RESA3201 – Bachelor Thesis: Religion and Politics in Global Perspective
Schedule, syllabus and examination date
Religion and politics are often thought of as two fields of human activity which are best kept separate in modern, liberal societies. Yet at the same time – for better or worse, to a greater or lesser extent – religion and politics interact extensively in the modern world. This course aims to explore those interactions on a global scale.
We will begin on a conceptual level: What is religion? What is politics? How can these things be defined? It will be suggested that “religion” and “politics” are historically and socially contingent concepts: what we categorize as a religious tradition as opposed to a political one is to some extent a matter of convention.
Students will be encouraged to keep the limitations of the concepts “politics” and “religion” in mind, but we will nonetheless use them as we proceed to explore traditions and political systems the world over: Christianity, Buddhism, Hinduism, Islam, Judaism, Secularism, and Shinto; East Asia, Europe, India, Latin America, the Middle East, the Nordic Countries, Sub-Saharan Africa, and the United States.
Well into the twentieth-century, politics and religion were male-dominated, and even today many political and religious institutions are partially or fully closed to female participation. Therefore, we will pay special attention to the gendered nature of political and religious activities and discourses.
An overview of problems in defining and delimiting "religion" and "politics."
A working knowledge of the world's religious traditions, political ideologies, and political institutions.
An overview of major trends and themes in the interrelationship between religion and politics: human rights, violence, peace and reconciliation, globalization, etc.
Familiarity with the most important political actors that shape religious policy, and conversely, the most important religious actors that influence politics.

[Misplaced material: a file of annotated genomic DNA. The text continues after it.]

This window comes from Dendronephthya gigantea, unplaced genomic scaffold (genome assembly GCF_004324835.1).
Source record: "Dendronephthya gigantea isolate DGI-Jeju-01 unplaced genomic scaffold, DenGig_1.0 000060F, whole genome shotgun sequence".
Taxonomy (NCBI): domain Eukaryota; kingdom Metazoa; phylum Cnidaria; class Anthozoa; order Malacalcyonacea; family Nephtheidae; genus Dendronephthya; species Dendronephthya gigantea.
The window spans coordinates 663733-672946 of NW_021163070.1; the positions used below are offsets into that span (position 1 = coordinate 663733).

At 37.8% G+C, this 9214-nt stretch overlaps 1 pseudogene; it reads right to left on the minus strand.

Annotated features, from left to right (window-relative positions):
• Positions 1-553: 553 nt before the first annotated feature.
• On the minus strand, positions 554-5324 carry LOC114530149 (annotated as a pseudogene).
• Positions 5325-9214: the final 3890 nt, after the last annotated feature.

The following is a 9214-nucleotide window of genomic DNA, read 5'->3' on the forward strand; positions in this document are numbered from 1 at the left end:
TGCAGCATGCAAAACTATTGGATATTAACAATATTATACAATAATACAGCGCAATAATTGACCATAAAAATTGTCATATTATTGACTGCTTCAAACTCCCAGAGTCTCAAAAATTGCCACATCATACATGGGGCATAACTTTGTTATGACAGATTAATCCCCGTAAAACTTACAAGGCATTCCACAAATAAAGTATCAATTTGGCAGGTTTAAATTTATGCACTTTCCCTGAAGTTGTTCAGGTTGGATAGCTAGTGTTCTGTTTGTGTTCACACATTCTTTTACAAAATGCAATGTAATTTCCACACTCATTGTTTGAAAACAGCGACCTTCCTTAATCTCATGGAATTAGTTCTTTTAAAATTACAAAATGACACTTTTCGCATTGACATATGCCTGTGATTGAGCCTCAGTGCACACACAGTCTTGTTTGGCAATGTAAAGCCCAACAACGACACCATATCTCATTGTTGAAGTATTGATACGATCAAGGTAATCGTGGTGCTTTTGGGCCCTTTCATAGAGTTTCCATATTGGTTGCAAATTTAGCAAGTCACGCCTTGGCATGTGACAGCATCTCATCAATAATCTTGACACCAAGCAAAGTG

An overview of the religious and political diversity of the modern world and the methods adopted to manage these diversities.
Ability to think and discuss in a nuanced way changes and contestations in and between religious and political traditions, to understand where these processes come from and to discuss where they may be headed.
Ability to examine and assess policies on religion in different parts of the world, and to discuss their influence on religious practice.
Ability to read, systematize and summarize academic books and research articles from a broad variety of different disciplines.
Ability to formulate independent research questions on the interrelationship between politics and religion.
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If you are not already enrolled as a student at UiO, please see our information about admission requirements and procedures.
Formal prerequisite knowledge
10 credits overlap with RESA3101 – Religion and Politics in Global Perspective
Lectures are given together with course RESA3101 – Religion and Politics in Global Perspective.
The student will be assigned to a tutor and will be given four tutorials during the semester.
Students should submit a 1000 to 1250 words reflection on an assigned part of the syllabus. The paper should be written in English.
Bachelor Thesis of 6000-8000 words.
Submit assignments in Inspera
You submit your assignment in the digital examination system Inspera. Read about how to submit your assignment.
Use of sources and citation
Language of examination
The examination text is given in English.You may submit your response in Norwegian, Swedish, Danish or English.
Grades are awarded on a scale from A to F, where A is the best grade and F is a fail. Read more about the grading system.
Explanations and appeals
Resit an examination
Special examination arrangements
Application form, deadline and requirements for special examination arrangements.